Intervention — “Statement by Resistance in Brooklyn: Anti-War, Anti-Imperialist, Anti-Fascist”

Resistance in Brooklyn, a New York-based anti-imperialist/anti-racist collective and affinity group operating since 1992, has long worked as white comrades under the leadership of the Puerto Rican and Black liberation movements, primarily providing behind-the-scenes solidarity for social change efforts in need of urgent support. We write this rare statement not because we find the current war in Ukraine and Russia to be more important than wars over the past decades, and in some cases still going on, in other parts of the world, but because we find the extensive confusion on the part of the US left—mainly based on Eurocentric and US imperialist notions of global hegemony—to be particularly disturbing.

Given the current polarized positions within the left in the Global North, we would like to clarify that we deplore the Putin government generally and in their military invasion of Ukraine—including their illegal targeting of such civilian infrastructure as power sources and water supplies (just as Ukraine has also targeted civilian facilities in the Donbass region). The recent Russian government-run “plebiscite” in the Donbass region, followed by Russia’s annexation, did not meet longstanding UN standards for self-determination, requiring prior withdrawal of outside military forces. Like the continued US rejection of those standards for its annexed colony of Puerto Rico and Israel’s rejection of them for the occupied territories of Palestine, these illegal acts must all be condemned.

The present Russian government is patriarchal and chauvinistic, targeting Roma and LGBTQ+ communities (including this fall criminalizing any queer-affirming media representation) while promoting right-wing organizations in other countries. Yet such condemnation is inadequate without also addressing similarly oppressive state and non-state actions within Ukraine and the civil and proxy wars ongoing there since at least 2014.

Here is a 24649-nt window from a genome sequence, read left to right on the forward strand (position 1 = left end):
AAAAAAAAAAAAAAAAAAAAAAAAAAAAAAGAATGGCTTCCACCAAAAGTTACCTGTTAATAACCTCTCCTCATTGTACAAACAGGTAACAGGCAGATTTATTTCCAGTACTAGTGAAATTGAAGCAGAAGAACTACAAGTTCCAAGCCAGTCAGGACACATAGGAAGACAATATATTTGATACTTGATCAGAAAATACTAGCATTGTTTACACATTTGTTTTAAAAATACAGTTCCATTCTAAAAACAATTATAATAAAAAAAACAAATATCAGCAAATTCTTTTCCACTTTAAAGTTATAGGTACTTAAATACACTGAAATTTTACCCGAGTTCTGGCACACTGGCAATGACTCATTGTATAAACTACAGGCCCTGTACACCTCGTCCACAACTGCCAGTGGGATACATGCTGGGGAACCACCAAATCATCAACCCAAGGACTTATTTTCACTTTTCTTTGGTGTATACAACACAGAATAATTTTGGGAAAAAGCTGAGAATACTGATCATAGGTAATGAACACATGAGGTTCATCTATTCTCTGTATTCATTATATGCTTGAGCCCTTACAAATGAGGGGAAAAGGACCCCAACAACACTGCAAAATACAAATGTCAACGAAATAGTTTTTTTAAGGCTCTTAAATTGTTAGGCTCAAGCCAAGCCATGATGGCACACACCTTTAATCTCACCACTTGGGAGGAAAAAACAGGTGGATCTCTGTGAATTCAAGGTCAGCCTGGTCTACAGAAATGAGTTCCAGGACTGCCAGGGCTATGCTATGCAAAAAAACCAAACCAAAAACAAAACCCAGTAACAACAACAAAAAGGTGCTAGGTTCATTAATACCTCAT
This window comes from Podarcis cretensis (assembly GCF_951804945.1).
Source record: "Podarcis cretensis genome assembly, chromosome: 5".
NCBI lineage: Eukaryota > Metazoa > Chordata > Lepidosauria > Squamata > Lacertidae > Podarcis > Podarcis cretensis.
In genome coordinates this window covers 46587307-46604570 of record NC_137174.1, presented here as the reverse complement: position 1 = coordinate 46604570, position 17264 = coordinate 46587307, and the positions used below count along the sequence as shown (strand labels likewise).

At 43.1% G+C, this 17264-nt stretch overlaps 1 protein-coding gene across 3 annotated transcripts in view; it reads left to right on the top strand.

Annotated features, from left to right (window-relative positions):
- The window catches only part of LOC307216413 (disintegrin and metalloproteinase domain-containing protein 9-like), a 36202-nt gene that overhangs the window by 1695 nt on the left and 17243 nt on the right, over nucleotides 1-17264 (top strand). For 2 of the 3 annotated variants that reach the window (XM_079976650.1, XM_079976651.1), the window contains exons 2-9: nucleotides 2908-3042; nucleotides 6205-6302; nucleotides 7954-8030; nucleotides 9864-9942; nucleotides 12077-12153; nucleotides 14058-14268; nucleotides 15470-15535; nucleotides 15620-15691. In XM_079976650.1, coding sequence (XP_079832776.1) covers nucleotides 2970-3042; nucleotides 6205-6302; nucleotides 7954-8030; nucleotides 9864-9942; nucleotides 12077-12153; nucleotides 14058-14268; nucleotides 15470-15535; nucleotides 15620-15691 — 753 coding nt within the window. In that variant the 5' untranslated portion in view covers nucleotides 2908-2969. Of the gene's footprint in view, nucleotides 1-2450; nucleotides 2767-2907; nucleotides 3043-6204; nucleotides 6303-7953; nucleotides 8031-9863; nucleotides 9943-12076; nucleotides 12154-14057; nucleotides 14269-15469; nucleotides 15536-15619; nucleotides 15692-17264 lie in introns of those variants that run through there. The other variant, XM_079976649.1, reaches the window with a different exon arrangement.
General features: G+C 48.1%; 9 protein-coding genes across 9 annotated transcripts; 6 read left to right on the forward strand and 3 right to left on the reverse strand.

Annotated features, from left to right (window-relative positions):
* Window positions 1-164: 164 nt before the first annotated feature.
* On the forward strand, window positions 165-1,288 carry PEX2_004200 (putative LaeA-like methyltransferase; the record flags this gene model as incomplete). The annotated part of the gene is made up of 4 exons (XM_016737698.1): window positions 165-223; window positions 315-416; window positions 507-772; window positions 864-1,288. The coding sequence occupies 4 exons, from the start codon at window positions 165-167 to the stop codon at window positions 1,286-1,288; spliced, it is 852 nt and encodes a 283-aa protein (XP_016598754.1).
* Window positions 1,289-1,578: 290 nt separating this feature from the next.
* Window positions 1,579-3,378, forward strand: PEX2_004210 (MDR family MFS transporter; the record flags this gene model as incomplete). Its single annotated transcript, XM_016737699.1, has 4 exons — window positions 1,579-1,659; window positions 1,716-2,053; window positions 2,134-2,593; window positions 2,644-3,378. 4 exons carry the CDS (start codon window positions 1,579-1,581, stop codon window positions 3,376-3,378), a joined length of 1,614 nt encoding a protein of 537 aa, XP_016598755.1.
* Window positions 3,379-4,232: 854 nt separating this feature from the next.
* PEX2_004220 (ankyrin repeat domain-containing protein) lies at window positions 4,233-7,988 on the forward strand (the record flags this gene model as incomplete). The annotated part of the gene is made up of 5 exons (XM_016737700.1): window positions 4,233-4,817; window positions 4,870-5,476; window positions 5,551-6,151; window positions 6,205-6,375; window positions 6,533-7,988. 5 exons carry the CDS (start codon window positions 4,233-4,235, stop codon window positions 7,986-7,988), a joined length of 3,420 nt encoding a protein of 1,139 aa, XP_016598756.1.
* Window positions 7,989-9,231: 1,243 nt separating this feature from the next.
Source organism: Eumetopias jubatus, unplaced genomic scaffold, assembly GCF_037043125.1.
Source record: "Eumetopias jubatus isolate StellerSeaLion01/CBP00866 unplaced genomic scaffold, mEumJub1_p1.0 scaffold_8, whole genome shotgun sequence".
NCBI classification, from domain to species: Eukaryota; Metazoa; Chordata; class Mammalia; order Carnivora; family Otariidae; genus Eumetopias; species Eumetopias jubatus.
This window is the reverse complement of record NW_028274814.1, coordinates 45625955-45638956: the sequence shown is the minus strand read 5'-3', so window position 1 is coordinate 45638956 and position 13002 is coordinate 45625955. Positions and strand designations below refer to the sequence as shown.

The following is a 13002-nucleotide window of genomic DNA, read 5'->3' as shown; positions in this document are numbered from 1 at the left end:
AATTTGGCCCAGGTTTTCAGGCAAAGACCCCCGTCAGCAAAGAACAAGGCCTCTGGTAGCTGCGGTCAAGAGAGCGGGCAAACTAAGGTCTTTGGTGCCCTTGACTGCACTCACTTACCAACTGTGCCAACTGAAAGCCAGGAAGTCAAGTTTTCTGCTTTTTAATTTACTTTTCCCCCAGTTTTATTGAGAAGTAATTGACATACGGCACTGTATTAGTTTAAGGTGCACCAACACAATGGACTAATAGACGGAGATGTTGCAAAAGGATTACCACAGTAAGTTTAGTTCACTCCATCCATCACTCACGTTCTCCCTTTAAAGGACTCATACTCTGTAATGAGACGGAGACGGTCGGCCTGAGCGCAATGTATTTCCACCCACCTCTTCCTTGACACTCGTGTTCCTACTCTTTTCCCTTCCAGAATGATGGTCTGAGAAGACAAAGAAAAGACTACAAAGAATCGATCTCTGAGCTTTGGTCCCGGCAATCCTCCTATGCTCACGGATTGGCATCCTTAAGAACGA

We also condemn the US government’s obstruction of any efforts to negotiate a cease-fire and a peace settlement, in order to pursue its goal of regime change in Russia.

Regrettably, in the case of Ukraine, the Western left has shown itself again to be weak and underdeveloped compared to the rest of the world, and is at a crisis and crossroads. We hope this brief commentary on current world conflicts can suggest somewhat of a reorientation along broad, nonsectarian, anti-white-supremacist lines. This is among the reasons motivating our statement against militarization, Russophobia, NATO, and fascism in general.

No to Militarization, Weaponization of the Region, and Nuclearization of the World

We stand with our many Pan-African and Latin American comrades in noting the great inconsistency of a widespread left response to the war in Ukraine compared to responses to border incursions in the Horn of Africa, the Middle East, Central Asia, South America, and elsewhere. We reject the lie, spotlighted in a recent book by one of our members, that “White Lives Matter Most”. We are well aware that, with well over five million dead and more than half a dozen countries involved, “World War Three” has already taken place and been noted by prominent historians for many years. The fact that this war took place in Africa around the Congo and not in Europe does not make the fact of it any less significant or true. (In this case, the invaders/occupiers are both neighboring states and Western imperialists, including from the US, all seeking to secure valuable minerals.)